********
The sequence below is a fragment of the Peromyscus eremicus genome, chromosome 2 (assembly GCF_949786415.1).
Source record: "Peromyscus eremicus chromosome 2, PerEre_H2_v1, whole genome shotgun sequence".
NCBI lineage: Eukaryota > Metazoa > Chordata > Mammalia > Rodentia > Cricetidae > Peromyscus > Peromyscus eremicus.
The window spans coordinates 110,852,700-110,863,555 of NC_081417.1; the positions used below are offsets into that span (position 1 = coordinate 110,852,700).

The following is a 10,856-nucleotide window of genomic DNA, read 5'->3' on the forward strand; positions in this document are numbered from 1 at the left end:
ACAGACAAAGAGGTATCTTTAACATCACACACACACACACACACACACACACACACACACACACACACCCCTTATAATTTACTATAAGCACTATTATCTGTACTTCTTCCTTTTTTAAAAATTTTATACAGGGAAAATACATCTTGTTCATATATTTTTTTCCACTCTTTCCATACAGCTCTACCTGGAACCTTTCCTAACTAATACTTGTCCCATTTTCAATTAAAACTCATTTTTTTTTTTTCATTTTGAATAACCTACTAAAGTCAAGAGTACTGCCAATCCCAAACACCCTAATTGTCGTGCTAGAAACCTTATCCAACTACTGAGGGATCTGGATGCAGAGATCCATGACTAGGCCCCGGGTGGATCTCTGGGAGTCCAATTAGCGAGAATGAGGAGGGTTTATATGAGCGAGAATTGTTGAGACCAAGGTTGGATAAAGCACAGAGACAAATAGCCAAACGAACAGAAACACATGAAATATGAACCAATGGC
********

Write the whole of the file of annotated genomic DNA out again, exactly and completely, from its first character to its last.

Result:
The sequence below is a fragment of the Peromyscus eremicus genome, chromosome 2 (assembly GCF_949786415.1).
Source record: "Peromyscus eremicus chromosome 2, PerEre_H2_v1, whole genome shotgun sequence".
NCBI lineage: Eukaryota > Metazoa > Chordata > Mammalia > Rodentia > Cricetidae > Peromyscus > Peromyscus eremicus.
The window spans coordinates 110,852,700-110,863,555 of NC_081417.1; the positions used below are offsets into that span (position 1 = coordinate 110,852,700).

The following is a 10,856-nucleotide window of genomic DNA, read 5'->3' on the forward strand; positions in this document are numbered from 1 at the left end:
ACAGACAAAGAGGTATCTTTAACATCACACACACACACACACACACACACACACACACACACACACACCCCTTATAATTTACTATAAGCACTATTATCTGTACTTCTTCCTTTTTTAAAAATTTTATACAGGGAAAATACATCTTGTTCATATATTTTTTTCCACTCTTTCCATACAGCTCTACCTGGAACCTTTCCTAACTAATACTTGTCCCATTTTCAATTAAAACTCATTTTTTTTTTTTCATTTTGAATAACCTACTAAAGTCAAGAGTACTGCCAATCCCAAACACCCTAATTGTCGTGCTAGAAACCTTATCCAACTACTGAGGGATCTGGATGCAGAGATCCATGACTAGGCCCCGGGTGGATCTCTGGGAGTCCAATTAGCGAGAATGAGGAGGGTTTATATGAGCGAGAATTGTTGAGACCAAGGTTGGATAAAGCACAGAGACAAATAGCCAAACGAACAGAAACACATGAAATATGAACCAATGGC